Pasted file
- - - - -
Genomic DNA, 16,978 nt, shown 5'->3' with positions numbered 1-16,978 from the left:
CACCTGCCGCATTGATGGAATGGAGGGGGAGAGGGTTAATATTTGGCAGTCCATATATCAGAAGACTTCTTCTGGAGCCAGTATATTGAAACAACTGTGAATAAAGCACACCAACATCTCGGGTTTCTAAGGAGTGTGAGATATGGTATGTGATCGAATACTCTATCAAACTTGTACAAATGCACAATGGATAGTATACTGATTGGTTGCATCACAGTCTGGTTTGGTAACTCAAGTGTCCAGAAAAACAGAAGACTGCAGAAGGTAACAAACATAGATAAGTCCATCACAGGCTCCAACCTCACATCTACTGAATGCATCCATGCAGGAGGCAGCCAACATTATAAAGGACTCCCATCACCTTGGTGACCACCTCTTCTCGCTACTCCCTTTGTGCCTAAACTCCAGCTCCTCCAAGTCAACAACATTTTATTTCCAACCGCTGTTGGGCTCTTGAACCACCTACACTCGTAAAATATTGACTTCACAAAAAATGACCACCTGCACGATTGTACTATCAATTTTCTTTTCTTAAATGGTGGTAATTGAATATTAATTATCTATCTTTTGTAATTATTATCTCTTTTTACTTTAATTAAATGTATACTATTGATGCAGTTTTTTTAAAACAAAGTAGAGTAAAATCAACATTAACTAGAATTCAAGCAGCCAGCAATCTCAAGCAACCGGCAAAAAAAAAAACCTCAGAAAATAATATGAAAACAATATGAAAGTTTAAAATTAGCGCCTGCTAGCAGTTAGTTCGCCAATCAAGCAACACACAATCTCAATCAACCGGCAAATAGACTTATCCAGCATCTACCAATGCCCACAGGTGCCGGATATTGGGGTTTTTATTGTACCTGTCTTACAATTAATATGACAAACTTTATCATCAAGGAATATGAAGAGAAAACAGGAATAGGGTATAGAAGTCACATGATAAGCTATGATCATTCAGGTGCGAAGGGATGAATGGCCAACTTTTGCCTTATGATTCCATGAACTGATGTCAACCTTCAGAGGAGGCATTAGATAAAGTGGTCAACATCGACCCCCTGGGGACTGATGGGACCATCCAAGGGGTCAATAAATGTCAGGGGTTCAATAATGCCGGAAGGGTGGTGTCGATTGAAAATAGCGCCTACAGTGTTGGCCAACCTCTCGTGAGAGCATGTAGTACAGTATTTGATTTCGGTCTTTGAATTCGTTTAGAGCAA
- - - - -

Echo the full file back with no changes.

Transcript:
Genomic DNA, 16,978 nt, shown 5'->3' with positions numbered 1-16,978 from the left:
CACCTGCCGCATTGATGGAATGGAGGGGGAGAGGGTTAATATTTGGCAGTCCATATATCAGAAGACTTCTTCTGGAGCCAGTATATTGAAACAACTGTGAATAAAGCACACCAACATCTCGGGTTTCTAAGGAGTGTGAGATATGGTATGTGATCGAATACTCTATCAAACTTGTACAAATGCACAATGGATAGTATACTGATTGGTTGCATCACAGTCTGGTTTGGTAACTCAAGTGTCCAGAAAAACAGAAGACTGCAGAAGGTAACAAACATAGATAAGTCCATCACAGGCTCCAACCTCACATCTACTGAATGCATCCATGCAGGAGGCAGCCAACATTATAAAGGACTCCCATCACCTTGGTGACCACCTCTTCTCGCTACTCCCTTTGTGCCTAAACTCCAGCTCCTCCAAGTCAACAACATTTTATTTCCAACCGCTGTTGGGCTCTTGAACCACCTACACTCGTAAAATATTGACTTCACAAAAAATGACCACCTGCACGATTGTACTATCAATTTTCTTTTCTTAAATGGTGGTAATTGAATATTAATTATCTATCTTTTGTAATTATTATCTCTTTTTACTTTAATTAAATGTATACTATTGATGCAGTTTTTTTAAAACAAAGTAGAGTAAAATCAACATTAACTAGAATTCAAGCAGCCAGCAATCTCAAGCAACCGGCAAAAAAAAAAACCTCAGAAAATAATATGAAAACAATATGAAAGTTTAAAATTAGCGCCTGCTAGCAGTTAGTTCGCCAATCAAGCAACACACAATCTCAATCAACCGGCAAATAGACTTATCCAGCATCTACCAATGCCCACAGGTGCCGGATATTGGGGTTTTTATTGTACCTGTCTTACAATTAATATGACAAACTTTATCATCAAGGAATATGAAGAGAAAACAGGAATAGGGTATAGAAGTCACATGATAAGCTATGATCATTCAGGTGCGAAGGGATGAATGGCCAACTTTTGCCTTATGATTCCATGAACTGATGTCAACCTTCAGAGGAGGCATTAGATAAAGTGGTCAACATCGACCCCCTGGGGACTGATGGGACCATCCAAGGGGTCAATAAATGTCAGGGGTTCAATAATGCCGGAAGGGTGGTGTCGATTGAAAATAGCGCCTACAGTGTTGGCCAACCTCTCGTGAGAGCATGTAGTACAGTATTTGATTTCGGTCTTTGAATTCGTTTAGAGCAA